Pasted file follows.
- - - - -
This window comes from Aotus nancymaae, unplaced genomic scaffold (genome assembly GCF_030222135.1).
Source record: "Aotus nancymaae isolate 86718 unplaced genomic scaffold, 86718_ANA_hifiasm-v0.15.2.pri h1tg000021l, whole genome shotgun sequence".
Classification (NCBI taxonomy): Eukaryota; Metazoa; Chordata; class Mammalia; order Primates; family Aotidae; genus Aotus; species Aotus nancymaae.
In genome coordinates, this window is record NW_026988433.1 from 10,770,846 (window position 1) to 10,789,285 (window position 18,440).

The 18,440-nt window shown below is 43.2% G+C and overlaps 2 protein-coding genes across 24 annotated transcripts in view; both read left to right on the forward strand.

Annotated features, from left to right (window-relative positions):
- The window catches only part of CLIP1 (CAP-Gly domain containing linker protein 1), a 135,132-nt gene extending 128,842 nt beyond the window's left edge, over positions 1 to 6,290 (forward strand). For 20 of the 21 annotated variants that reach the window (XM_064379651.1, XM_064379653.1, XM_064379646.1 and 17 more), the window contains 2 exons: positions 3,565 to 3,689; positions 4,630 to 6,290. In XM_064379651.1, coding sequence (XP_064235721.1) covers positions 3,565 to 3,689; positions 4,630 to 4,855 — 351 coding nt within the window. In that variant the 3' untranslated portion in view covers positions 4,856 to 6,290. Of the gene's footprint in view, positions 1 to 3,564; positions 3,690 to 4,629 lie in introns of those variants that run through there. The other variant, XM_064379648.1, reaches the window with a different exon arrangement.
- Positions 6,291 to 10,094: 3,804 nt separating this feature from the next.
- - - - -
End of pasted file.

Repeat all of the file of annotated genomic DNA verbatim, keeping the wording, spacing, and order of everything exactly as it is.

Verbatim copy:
This window comes from Aotus nancymaae, unplaced genomic scaffold (genome assembly GCF_030222135.1).
Source record: "Aotus nancymaae isolate 86718 unplaced genomic scaffold, 86718_ANA_hifiasm-v0.15.2.pri h1tg000021l, whole genome shotgun sequence".
Classification (NCBI taxonomy): Eukaryota; Metazoa; Chordata; class Mammalia; order Primates; family Aotidae; genus Aotus; species Aotus nancymaae.
In genome coordinates, this window is record NW_026988433.1 from 10,770,846 (window position 1) to 10,789,285 (window position 18,440).

The 18,440-nt window shown below is 43.2% G+C and overlaps 2 protein-coding genes across 24 annotated transcripts in view; both read left to right on the forward strand.

Annotated features, from left to right (window-relative positions):
- The window catches only part of CLIP1 (CAP-Gly domain containing linker protein 1), a 135,132-nt gene extending 128,842 nt beyond the window's left edge, over positions 1 to 6,290 (forward strand). For 20 of the 21 annotated variants that reach the window (XM_064379651.1, XM_064379653.1, XM_064379646.1 and 17 more), the window contains 2 exons: positions 3,565 to 3,689; positions 4,630 to 6,290. In XM_064379651.1, coding sequence (XP_064235721.1) covers positions 3,565 to 3,689; positions 4,630 to 4,855 — 351 coding nt within the window. In that variant the 3' untranslated portion in view covers positions 4,856 to 6,290. Of the gene's footprint in view, positions 1 to 3,564; positions 3,690 to 4,629 lie in introns of those variants that run through there. The other variant, XM_064379648.1, reaches the window with a different exon arrangement.
- Positions 6,291 to 10,094: 3,804 nt separating this feature from the next.